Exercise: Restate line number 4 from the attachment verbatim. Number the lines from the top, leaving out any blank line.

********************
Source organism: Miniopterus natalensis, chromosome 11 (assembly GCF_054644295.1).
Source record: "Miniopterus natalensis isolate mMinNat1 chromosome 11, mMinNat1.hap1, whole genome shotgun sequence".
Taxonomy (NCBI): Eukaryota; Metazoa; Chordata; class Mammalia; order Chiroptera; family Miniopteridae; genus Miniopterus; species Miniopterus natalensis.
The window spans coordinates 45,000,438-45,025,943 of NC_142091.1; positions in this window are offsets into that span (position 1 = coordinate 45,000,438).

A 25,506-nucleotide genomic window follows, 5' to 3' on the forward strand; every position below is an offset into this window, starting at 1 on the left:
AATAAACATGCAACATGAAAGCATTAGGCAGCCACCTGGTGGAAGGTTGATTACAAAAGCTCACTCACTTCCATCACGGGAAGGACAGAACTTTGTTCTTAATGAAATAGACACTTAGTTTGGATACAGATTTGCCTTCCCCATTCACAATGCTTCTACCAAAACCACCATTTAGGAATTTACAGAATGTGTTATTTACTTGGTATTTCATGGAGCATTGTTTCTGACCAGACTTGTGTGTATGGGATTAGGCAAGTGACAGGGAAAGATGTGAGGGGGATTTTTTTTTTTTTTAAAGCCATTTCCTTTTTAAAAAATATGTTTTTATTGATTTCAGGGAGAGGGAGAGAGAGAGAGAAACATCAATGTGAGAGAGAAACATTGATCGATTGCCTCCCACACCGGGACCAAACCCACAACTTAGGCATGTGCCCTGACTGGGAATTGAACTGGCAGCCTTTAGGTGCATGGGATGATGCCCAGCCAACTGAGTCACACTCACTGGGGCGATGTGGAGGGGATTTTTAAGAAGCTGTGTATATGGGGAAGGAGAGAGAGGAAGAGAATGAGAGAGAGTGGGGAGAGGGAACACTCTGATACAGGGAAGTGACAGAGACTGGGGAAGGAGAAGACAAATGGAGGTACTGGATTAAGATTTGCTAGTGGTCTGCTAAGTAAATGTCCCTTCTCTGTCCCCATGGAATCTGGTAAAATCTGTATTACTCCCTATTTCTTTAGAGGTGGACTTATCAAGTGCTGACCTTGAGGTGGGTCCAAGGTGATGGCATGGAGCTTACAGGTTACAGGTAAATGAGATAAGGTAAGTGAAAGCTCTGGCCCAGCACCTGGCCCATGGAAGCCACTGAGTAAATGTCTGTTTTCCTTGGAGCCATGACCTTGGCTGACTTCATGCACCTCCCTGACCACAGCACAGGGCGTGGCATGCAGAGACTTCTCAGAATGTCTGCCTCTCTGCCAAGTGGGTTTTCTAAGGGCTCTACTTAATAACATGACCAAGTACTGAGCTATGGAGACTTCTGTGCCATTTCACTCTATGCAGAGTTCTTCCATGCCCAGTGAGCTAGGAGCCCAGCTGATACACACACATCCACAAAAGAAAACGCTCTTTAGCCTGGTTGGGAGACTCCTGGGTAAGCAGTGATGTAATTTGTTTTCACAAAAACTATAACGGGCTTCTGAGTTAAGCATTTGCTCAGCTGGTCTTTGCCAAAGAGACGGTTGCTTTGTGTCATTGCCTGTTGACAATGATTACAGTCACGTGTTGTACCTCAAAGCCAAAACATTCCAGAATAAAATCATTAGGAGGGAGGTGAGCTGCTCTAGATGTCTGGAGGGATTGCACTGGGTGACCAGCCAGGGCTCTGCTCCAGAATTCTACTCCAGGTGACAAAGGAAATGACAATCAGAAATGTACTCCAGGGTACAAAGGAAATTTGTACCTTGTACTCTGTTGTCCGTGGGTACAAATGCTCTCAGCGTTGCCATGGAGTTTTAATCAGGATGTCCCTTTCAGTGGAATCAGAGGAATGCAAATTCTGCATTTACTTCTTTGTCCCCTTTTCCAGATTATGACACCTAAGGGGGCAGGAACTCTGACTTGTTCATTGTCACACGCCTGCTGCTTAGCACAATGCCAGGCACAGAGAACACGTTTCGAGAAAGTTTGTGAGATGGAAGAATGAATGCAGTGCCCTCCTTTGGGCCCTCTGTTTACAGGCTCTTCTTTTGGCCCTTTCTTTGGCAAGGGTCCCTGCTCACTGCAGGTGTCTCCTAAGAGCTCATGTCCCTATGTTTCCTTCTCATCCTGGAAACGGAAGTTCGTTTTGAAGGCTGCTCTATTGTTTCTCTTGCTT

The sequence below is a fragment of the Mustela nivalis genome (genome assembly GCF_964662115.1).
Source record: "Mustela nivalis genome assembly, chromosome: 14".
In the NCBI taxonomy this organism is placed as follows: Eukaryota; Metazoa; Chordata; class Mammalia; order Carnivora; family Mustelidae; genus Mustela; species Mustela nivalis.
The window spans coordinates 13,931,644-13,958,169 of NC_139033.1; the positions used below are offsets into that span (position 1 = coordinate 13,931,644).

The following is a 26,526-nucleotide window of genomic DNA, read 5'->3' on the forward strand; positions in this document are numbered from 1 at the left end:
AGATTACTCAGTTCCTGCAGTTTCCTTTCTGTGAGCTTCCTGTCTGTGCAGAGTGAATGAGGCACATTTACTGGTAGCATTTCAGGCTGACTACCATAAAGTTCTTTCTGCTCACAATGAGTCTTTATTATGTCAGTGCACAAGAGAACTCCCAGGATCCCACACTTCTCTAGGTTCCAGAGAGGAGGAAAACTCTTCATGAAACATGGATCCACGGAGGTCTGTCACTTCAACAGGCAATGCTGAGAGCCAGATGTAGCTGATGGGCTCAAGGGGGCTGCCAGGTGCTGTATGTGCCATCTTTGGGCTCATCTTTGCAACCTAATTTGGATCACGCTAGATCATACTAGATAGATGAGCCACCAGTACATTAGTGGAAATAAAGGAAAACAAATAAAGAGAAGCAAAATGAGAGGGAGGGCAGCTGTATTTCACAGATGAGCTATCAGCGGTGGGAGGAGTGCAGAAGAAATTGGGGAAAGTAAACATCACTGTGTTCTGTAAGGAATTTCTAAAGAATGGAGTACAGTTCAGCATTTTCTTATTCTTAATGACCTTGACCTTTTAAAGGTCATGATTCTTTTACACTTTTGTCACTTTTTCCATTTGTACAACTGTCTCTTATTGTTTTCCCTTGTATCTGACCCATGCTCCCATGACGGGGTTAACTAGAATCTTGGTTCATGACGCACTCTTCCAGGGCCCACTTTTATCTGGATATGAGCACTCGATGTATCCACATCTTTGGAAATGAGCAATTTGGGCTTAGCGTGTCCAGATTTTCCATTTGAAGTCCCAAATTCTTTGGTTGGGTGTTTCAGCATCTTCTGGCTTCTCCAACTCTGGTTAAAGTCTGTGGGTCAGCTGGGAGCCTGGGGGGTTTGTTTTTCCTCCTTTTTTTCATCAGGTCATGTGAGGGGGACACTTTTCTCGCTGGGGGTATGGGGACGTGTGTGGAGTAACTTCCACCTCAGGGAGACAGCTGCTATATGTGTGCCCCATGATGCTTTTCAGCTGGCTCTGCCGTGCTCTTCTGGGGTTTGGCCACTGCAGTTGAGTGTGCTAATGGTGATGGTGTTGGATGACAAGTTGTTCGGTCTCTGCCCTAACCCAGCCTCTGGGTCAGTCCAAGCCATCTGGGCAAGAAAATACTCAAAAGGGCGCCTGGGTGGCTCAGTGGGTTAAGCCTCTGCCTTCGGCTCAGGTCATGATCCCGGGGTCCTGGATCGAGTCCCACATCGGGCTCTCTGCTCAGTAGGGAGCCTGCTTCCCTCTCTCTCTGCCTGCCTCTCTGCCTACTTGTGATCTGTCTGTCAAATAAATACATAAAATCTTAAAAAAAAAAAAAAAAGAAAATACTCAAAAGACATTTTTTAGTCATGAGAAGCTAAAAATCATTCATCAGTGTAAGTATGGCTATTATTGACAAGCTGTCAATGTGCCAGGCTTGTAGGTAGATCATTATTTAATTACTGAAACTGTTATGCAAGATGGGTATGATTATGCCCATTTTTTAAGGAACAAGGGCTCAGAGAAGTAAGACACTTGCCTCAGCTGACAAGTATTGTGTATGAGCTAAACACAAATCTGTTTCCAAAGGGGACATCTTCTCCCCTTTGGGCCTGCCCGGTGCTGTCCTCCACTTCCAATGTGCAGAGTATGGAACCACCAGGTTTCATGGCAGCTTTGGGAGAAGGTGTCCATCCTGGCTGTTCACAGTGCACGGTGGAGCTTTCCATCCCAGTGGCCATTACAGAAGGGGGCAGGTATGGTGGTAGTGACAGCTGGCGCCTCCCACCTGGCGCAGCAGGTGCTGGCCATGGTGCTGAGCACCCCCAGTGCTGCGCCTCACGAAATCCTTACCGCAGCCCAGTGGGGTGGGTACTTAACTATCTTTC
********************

The window spans coordinates 45,000,438-45,025,943 of NC_142091.1; positions in this window are offsets into that span (position 1 = coordinate 45,000,438).